Can employers take their employees’ temperatures prior to permitting them entry into the workplace?
Employers are increasingly considering asking employees to undergo temperature checks prior to being permitted to enter workplaces. Human rights and privacy legislation across Canada places restrictions on an employer’s ability to require medical examinations or health testing. Unless the examination or testing is reasonably required to assess the employee’s ability to work, compulsory testing of employees through temperature checks normally would not be permitted. However, occupational health and safety legislation requires employers to take reasonable care to ensure a safe and healthy work environment.
The OHRC’s policy position is that medical assessments to verify or determine an employee’s fitness to perform on the job duties may be permissible in these circumstances under the Code.
However, information on medical tests may have an adverse impact on employees with other disabilities. Employers should only get information from medical testing that is reasonably necessary to the employee’s fitness to perform on the job and any restrictions that may limit this ability, while excluding information that may identify a disability. So taking employee temperatures may be reasonable under current circumstances and necessary to meet an employer’s occupational health and safety obligations.
On the other hand, many people with COVID-19 do not present with a fever, such that temperature checks may not actually be effective at screening employees with COVID-19. Employers must balance competing Human Rights and legal considerations before deciding whether to implement employee temperature checks. Employers who decide to take employee temperatures should, among other things, do so in case of a defined Bona-Fide Occupational Requirement in a minimally invasive manner that respects employee dignity and privacy.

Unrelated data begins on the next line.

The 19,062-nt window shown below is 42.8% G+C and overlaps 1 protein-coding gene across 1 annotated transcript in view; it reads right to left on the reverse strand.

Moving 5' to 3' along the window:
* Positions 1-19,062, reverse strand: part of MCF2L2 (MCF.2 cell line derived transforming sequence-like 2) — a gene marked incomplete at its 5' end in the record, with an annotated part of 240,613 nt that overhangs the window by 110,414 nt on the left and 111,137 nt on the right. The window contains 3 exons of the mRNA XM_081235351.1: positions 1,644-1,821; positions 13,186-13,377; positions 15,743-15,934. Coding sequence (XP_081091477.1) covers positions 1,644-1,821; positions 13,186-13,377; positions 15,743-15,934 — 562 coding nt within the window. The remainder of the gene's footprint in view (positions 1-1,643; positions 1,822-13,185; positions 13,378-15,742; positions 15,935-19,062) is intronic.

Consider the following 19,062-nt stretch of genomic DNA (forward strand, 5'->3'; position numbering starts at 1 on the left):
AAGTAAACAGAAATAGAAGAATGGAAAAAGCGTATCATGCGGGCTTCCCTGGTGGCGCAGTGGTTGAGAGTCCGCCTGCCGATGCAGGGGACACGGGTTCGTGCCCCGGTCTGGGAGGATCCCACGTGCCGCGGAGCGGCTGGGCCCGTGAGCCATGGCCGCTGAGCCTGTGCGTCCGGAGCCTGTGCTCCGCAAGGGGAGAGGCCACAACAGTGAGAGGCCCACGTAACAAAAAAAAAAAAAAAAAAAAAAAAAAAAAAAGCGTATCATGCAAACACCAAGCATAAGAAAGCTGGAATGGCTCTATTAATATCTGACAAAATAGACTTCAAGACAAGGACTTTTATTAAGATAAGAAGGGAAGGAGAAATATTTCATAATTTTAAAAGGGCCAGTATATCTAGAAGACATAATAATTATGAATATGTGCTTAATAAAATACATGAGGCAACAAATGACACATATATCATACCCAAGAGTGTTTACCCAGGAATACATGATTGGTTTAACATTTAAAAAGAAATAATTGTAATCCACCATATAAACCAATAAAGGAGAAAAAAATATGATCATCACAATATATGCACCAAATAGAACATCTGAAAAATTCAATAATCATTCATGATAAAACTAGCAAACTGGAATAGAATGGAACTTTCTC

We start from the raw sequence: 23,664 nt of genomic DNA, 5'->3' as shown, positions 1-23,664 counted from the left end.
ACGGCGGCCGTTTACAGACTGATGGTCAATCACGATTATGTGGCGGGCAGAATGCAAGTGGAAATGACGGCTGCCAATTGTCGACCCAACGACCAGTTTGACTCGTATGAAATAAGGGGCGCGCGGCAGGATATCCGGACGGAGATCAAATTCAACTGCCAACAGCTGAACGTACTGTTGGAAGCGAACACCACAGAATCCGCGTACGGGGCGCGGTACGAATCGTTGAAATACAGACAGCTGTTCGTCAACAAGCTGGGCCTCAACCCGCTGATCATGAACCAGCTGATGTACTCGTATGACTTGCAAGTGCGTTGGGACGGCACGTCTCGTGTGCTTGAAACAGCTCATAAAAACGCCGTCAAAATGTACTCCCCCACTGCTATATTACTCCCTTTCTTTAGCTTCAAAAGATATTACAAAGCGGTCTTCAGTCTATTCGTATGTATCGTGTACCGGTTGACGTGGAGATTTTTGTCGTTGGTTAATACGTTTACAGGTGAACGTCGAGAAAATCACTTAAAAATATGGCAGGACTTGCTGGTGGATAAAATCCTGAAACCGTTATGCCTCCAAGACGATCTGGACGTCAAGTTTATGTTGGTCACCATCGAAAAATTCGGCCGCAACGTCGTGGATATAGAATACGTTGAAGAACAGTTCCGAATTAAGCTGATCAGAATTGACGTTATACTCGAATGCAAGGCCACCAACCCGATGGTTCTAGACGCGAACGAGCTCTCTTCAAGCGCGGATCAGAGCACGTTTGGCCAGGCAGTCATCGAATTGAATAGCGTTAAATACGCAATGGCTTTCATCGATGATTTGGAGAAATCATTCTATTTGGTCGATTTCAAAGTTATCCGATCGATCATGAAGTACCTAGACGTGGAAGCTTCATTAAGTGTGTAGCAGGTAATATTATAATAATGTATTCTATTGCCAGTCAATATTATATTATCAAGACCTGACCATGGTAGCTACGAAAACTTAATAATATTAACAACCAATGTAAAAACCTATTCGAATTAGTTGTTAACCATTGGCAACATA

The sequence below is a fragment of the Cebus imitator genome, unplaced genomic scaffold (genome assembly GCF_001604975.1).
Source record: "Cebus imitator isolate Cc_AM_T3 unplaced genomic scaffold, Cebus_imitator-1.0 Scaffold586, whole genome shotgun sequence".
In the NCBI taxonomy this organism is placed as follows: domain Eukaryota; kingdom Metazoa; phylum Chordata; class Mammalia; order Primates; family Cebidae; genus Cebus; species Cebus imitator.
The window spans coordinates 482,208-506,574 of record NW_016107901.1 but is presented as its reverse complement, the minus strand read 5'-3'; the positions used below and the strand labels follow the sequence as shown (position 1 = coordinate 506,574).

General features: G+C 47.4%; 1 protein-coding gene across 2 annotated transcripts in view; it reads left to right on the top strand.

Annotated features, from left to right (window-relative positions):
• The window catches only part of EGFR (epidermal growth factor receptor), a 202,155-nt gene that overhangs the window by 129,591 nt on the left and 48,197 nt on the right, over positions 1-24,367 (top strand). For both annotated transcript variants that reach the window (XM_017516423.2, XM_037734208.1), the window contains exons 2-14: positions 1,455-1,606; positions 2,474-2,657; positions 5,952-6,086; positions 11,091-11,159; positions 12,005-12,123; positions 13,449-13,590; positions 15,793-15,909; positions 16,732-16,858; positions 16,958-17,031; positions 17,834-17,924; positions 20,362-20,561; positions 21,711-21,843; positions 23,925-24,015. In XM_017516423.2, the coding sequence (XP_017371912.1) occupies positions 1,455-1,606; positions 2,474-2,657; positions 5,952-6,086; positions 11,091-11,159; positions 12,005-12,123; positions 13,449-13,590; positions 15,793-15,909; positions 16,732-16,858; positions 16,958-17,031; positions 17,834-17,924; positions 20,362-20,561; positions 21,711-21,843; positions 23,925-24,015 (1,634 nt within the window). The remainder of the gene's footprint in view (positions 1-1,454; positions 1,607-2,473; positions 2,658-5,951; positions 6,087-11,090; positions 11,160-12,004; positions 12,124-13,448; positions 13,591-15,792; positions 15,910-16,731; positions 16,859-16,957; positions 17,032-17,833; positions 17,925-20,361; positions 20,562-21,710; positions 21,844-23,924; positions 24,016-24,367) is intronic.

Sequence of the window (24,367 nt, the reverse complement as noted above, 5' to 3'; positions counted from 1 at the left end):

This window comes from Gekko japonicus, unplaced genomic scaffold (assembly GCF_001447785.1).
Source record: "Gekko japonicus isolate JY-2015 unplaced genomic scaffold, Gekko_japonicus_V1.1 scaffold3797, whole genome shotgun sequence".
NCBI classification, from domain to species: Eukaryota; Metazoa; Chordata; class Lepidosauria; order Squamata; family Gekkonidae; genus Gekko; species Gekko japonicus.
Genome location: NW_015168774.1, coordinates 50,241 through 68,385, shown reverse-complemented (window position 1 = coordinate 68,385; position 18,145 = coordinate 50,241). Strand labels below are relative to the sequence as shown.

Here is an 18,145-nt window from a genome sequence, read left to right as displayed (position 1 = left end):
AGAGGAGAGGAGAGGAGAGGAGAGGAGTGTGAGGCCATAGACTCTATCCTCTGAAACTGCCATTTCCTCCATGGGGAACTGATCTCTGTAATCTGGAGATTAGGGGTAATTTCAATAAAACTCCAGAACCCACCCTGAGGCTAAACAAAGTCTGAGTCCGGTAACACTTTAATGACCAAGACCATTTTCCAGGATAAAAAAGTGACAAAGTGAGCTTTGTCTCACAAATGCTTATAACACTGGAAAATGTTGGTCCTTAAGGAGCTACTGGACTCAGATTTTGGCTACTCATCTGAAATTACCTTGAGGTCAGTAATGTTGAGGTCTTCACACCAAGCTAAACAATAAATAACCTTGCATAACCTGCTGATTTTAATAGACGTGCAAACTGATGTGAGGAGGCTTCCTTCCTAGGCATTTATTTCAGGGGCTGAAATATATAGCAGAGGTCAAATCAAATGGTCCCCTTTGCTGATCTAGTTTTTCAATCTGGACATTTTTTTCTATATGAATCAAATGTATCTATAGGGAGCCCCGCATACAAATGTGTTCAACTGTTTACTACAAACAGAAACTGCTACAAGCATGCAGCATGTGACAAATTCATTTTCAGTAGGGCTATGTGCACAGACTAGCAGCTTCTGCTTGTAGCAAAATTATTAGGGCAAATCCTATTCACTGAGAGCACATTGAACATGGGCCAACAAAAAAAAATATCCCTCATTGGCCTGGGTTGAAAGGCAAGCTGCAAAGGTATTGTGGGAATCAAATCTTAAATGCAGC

An evolving situation
As the COVID-19 situation continues to evolve, the information outlined herein may be revised or be subject to change. We also realize that each unique workplace may have its own challenges and requirements We therefore encourage you to call and speak with the Beneplan HR consultant about your own specific issue, at 1 800 387 1670 ext. 268 or via email at email@example.comWe also strongly recommend that employers seek the most up to date information as necessary by consulting Public Health and/or government websites in their own jurisdiction or seek legal advice as appropriate.